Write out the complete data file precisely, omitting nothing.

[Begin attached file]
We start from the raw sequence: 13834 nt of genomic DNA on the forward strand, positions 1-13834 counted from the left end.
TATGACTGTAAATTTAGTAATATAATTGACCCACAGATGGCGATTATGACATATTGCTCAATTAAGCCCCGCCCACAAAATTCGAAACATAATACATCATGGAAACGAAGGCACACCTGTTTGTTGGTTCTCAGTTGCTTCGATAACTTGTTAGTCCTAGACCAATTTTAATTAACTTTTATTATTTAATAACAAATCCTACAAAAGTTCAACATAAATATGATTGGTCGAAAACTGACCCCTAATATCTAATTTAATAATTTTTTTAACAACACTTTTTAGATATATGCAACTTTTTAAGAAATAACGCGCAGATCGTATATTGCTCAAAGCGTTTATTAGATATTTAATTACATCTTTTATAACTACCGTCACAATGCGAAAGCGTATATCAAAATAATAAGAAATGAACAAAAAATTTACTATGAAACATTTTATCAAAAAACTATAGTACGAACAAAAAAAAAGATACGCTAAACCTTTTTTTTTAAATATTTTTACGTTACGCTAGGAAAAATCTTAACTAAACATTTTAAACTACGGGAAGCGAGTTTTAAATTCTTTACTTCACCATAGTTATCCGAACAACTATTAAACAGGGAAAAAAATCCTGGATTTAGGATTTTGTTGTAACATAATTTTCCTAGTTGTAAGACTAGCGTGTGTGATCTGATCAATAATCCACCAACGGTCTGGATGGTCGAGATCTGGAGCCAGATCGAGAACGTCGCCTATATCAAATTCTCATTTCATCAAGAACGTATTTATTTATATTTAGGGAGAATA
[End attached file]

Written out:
We start from the raw sequence: 13834 nt of genomic DNA on the forward strand, positions 1-13834 counted from the left end.
TATGACTGTAAATTTAGTAATATAATTGACCCACAGATGGCGATTATGACATATTGCTCAATTAAGCCCCGCCCACAAAATTCGAAACATAATACATCATGGAAACGAAGGCACACCTGTTTGTTGGTTCTCAGTTGCTTCGATAACTTGTTAGTCCTAGACCAATTTTAATTAACTTTTATTATTTAATAACAAATCCTACAAAAGTTCAACATAAATATGATTGGTCGAAAACTGACCCCTAATATCTAATTTAATAATTTTTTTAACAACACTTTTTAGATATATGCAACTTTTTAAGAAATAACGCGCAGATCGTATATTGCTCAAAGCGTTTATTAGATATTTAATTACATCTTTTATAACTACCGTCACAATGCGAAAGCGTATATCAAAATAATAAGAAATGAACAAAAAATTTACTATGAAACATTTTATCAAAAAACTATAGTACGAACAAAAAAAAAGATACGCTAAACCTTTTTTTTTAAATATTTTTACGTTACGCTAGGAAAAATCTTAACTAAACATTTTAAACTACGGGAAGCGAGTTTTAAATTCTTTACTTCACCATAGTTATCCGAACAACTATTAAACAGGGAAAAAAATCCTGGATTTAGGATTTTGTTGTAACATAATTTTCCTAGTTGTAAGACTAGCGTGTGTGATCTGATCAATAATCCACCAACGGTCTGGATGGTCGAGATCTGGAGCCAGATCGAGAACGTCGCCTATATCAAATTCTCATTTCATCAAGAACGTATTTATTTATATTTAGGGAGAATA